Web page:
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57 Sanibad Prabhakar, June 30, 1887, RNP Bcngal, 1887. 58 Bangabashti, June 25,1887, RNP Bengal, Bankimchandra, BankinmRachanabali, 1887. (ed), Suibaltera Studies VI, Delhi, Vol 1, Calcutta. 59 Nababibhakar Sadhtarani, July 18,1887, 1989. 14 PrasadDas Goswami,op cit. RNP Bengal, 1887. NationalistIconogra15 See, for instancc, Sir William Markby, 34 See TanikaSarkar, 60 Dacca1Prakash, June 8, 1875, RNP Benphy. Fellow, Balliol College an(derstwhile gal, 1A75. Court,Ilindu and 35 Report of the Age of Consent Comimittee, judge in CalcuttaHIigh of Bengal,Calcutta 61 Education Gazette, May 11, 1873, RNP 1928-29,Government Mohamnmadant Law, 1906, Delhi, 1977, 1929. For some statistical observations Bengal, 1873. pp 2-3. on this matter,see pp 65-66. 62 Heimsath, op cit 16 See, frequentreferences to the Queen's 63 Bengal Government Judicial J C/17/, Daptar. in the agitationalwritings 36 Kamlakanter Proclamation Proceedings 96-102, 1892, Nos 101-02. in the nationalist press, RNP Bengal, 37 Tanika Sarkar, Bankimchandra and the File J C/17-5. Honourable justice Imipossibility of a Political Agenda: A 1887-91. Wilson's charge to jury in the case Predicament for 19th Century Bengal, 17 Markby,op cit, for a convergenceof the views of -this Orientalist scholar-cumEmpress vs Main Mohan Maitee, CalNMMLOccasionalPapers,Second Secutta High Court. Report sent by Arcar, ries, No XL, 1991 colonialjudgewith HinduLegalopinion, Clark of the Crown, High Court, Calcutta, comparehim with SripatiRoy, Ctustonts 38 Bangabashi,July 9, 1887, RNP Bengal 1887. For a critical discussion of such to officiating chief secretary 90B, antd Cutstomary Law in Britislh India, views see Rabindranath No 6292-Calcutta, September 8, 1890. Tagore, Hindu 1908-09, reprinted TagoreLawLectures-, Vivaha,1294. Rabindranath, himself, in 64 See Rajat Kanta Ray. in Delhi 1986, pp 2-6. this extremely involuted logical exer- 65 Bengal Government Judicial NF J C/17/, 17a See J D N Derrett, Religioni, Law and the State in India, London, 1968. cise, grantsa practicalpurposeto infant Proceedings 104-17, June 1893. From marriage purelyfor betterbreedingpurSimmons, honorary secretary, Public 18 Fora clarificationof thenotionof unwritposes but, in the process, Hindu conI-lealth Society of India to chief secreten law, see RobertM Ireland,TheLiberjugality is denied all effective orspiritary, Government of Bengal, Calcutta tine MlustDie: Sexuial Dishonour and the tua l pretensions. RabindraRachanabali, Unwritten Law in thte191/iCentur) United September 1, 1890. Vol 12, Calcutta,1349. 66 Ibid, C C Stevens, officiating, chief secStates, Journal of Social History, Fall 1989. 39 Chandrakanta Basu, Hindui Patni and retary 90B, to secretary, home depart19 The Bengalee, March 7, 1873. Hindu Vivaha Bayas 0 Uddeshya, cited ment, Government of India, Darjeeling, in Hindu Vivaha,op cit, also by thesame 20 Markby,op cit, p 100. November 8, 1890. 21 This relates to a case involving the disauthor, Hhinduttva, op cit. 67 Letter from Simmons, op cit. position of a Shalgram-shilain case of 40 See for instance PrasadDas Goswami, 68 Bengal Government Judicial, J C/17/, Surendranath Bannerjee vs the chief op cit, BhubaneshwarMisra, op cit, op cit. justice and judges of the high court at KalimoyGhatok, Ami, Calcutta1885. 69 Bengal Government Judicial, NF J/C/ Fort William,July 1883. See an account 41 Monomohan Basu, op cit. 171, op cit. in SubrataChoudhary,'Ten Celebrated 42 Manmohan Basu, op cit. 70 McLeod'sMedicalReporton ChildWives Cases Triedby the CalcuttaHigh Court' 4-3 Sulabh Samachar 0 Kushadahe, July 22, Bengal Government Judicial, ibid. in the High Coutrtat Calcutta, Centenary 1887, RNP Bengal, 1887. 71 Ibid. Calcutta,1962. 44 Far from invariablyevoking a sense of 72 Ibid. Souvenir 18Q.2-1962, 22 Sharmila Bannerjee, Studies in the Adsuperiorityand disgust among English- 73 The Bengalee, March 21, 1891. ministrative History of Bengal, 1880men, the spectacle would very often 74 Dagmar Engels, op cit. 1989, New Delhi, 1978, pp 151-55. arouse similar sentiments. Compare a 75 Surabhi 0 Patrika, January 16, 1891, 23 Cited in TheBengalee, April 26, 1873. descriptionof a marriage processionby RNP Bengal 1891. 24 See extracts from Murshidabad Patrika, an English tourist with our earlier ac- 76 The Bengalee, March 21, 1891. Dacca Prakash and the Education Gacount: 'It was the prettiestsight in the 77 Dainik 0 Saniachar Chandrika, January zette in April 1875, RNP Bengal. world to see those gorgeously dressed 14, 1891, RNP Bengal, 1891. 25 See Philippa Levine, VictorianFeminism, babies...passer-byssmiled and blessed 78 Nabayug, January 15,1891, RNP Bengal, 1850-1900, London 1987, pp 128-43. thelittle husband andthetinywife'; John 1891. Also see Holcombe, Wives and PropLaw, Glimpses of hIiddenIndia, Calcutta 79 Dainik 0 SamnacharChandrika, April 15, erty-Reform of tIhe Married Women's circa 1905. 1896, RNP Bengal, 1891. 45 The Hindoo Patriot, July 25, 1887. Property Law in 19th Century England, 80 Nabayug, op cit. Oxford 1983. 46 Ibid, August 16, 1887. 81 Bangabashti, March 21, 1891, RNP Ben26 Markby,op cit, p 100. 47 Ibid, September12, 1887. gal, 1891. 27 MendusandRendall (eds),Sexualityand 48 Ibid, August 1, 1887. 82 Ibid. 49 Surabhi 0 Patrika, January 16, 1887, Subordination, Interdisciplinary Studies 83 See Amiya Sen, op cit. of Genders in the 19th Century, RKP, RNP Bengal, 1887. 84 Mentioned in The Bengalee, March 7, 1989, p 133. 50 NistariniDevi, SekalerKatha,first pub1891. 28 See also Holcombe, Victorian Wives and lished serially in Blharatbarsha between 85 Tlte Bengalee, February 28, 1891. Property: Reform of the Married 1913-14. Jana and Sanyal (eds), 86 Ibid, March 21, 1891. Wonmen's Property Law, 1857-82 in Atnmakatlla,Calcutta, 1982, p 11 87 Bangabashi, March 28, 1891. 5 1 Chandrakanta Basu, op cit. Martha Vicinus, A Widening Sphere: 88 Ibid. ChtaniginigRoles of Victorian Womneni, 52 Tte IIinidooPatriot, Septenbe r 19, 1887. 89 Dainik 0 Santachar Chandrika, January London. 53 Cited in The IIintdooPatr-iot, ibid. 15, 1891. 0 Saniaclhar Chiandrika,June 22, 29 Markbyand SripatiRoy, op ciL 54 Dainwik 90 Bangabashi, December 25, 1890. 30 The Amrita Bazar Patrika, February 4, 1857. Also Dacca Prakash. 91 Dainik 0 Sarnacliar Chlanidrika, January 1873. 55 BardhawaniSanjiv'aii, July 5. 1887, RN II 14, 1891. 31 Thte Ilindoo Pafriot, August 16, 1887. 92 Ibid, JanuaryJ11, Bengal, 1887. 1891. 32 TfheAmrita Ba-ar Patrika, January 28, .56 Dihrntkcu, July 4, 1887, RNP l3cngal. 93 Ihid. 1875, RNP' Bengal, 1875. 1887. 94 ThXe Ben galee, Jully 25, 1891. Paintings of Calcutta, London, 1953.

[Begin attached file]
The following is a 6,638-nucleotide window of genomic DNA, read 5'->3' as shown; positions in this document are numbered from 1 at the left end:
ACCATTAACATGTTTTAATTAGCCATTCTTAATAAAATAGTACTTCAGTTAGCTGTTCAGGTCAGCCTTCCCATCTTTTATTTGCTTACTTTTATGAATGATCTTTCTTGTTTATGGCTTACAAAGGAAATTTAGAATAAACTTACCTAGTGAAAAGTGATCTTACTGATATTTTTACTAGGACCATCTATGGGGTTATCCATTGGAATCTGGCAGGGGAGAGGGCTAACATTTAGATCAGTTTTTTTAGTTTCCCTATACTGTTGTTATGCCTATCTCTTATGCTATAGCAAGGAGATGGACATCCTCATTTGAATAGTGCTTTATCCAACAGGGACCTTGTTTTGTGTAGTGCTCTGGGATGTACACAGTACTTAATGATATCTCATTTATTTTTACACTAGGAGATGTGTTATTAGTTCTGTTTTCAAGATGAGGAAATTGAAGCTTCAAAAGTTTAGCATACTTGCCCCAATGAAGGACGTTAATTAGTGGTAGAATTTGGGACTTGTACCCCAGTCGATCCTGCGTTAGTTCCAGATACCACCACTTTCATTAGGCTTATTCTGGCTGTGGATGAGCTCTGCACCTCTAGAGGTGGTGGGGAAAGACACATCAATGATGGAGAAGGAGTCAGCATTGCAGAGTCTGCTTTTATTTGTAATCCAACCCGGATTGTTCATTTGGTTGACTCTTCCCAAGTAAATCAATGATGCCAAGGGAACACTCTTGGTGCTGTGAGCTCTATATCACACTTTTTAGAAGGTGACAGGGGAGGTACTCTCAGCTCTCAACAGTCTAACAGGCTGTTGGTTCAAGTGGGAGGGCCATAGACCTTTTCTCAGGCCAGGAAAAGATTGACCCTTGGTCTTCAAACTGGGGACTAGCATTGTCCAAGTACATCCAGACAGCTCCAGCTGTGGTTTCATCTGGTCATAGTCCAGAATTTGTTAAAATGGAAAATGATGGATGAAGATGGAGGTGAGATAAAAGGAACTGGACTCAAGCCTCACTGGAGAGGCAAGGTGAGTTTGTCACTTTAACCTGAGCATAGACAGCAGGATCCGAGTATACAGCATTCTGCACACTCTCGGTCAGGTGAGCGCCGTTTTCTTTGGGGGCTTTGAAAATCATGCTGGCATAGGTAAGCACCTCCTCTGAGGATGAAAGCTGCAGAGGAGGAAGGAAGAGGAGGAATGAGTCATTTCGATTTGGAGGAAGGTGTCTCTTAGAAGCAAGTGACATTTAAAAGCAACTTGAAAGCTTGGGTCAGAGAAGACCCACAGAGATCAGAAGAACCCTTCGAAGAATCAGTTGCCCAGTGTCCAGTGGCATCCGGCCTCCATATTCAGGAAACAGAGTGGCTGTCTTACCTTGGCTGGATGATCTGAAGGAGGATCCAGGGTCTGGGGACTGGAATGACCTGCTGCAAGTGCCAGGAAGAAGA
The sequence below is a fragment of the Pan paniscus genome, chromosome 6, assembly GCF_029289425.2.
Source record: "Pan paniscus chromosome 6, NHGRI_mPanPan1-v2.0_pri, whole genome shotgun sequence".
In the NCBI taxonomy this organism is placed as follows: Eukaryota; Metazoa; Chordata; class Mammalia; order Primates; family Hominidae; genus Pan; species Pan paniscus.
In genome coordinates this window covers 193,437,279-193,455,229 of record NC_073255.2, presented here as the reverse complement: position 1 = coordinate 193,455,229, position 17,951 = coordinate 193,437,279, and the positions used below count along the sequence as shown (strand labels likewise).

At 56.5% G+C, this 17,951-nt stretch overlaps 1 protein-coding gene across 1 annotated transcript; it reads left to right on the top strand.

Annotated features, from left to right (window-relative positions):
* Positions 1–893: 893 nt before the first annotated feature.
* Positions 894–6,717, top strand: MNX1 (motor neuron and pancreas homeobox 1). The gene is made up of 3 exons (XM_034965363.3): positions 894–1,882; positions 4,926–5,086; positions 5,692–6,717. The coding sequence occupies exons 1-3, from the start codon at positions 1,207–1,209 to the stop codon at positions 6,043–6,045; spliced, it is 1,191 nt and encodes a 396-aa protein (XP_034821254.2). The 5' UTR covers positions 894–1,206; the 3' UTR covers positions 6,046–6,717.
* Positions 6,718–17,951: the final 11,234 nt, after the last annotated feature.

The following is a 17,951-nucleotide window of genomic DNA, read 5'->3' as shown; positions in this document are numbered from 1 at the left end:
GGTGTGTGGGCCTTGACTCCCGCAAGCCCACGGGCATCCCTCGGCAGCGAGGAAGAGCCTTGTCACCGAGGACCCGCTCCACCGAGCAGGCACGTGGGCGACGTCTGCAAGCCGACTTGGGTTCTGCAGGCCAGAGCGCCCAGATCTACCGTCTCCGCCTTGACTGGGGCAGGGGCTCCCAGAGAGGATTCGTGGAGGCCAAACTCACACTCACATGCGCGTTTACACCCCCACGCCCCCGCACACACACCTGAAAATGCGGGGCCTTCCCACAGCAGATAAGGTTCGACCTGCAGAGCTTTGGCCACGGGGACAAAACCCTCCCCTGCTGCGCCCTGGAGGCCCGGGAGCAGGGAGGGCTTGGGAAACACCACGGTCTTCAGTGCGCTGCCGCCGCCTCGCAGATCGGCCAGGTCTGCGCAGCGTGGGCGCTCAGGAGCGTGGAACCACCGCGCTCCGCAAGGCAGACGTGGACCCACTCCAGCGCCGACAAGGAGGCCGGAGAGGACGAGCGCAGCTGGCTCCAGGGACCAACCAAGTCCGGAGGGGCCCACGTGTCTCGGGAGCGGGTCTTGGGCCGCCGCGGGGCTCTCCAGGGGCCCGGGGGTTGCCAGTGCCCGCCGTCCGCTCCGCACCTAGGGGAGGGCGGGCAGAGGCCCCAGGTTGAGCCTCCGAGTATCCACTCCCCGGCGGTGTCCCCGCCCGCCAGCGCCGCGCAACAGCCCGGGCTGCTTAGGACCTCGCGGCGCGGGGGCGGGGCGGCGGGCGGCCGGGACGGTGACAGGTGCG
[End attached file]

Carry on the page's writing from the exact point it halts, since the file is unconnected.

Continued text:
13 See, for instance, plots in the novels of

'The Kalki-Avatar of 33 See SumitSarkar, Bikrampur: A Village Scandal in Early 20th CenturyBengal' in RanajitGuha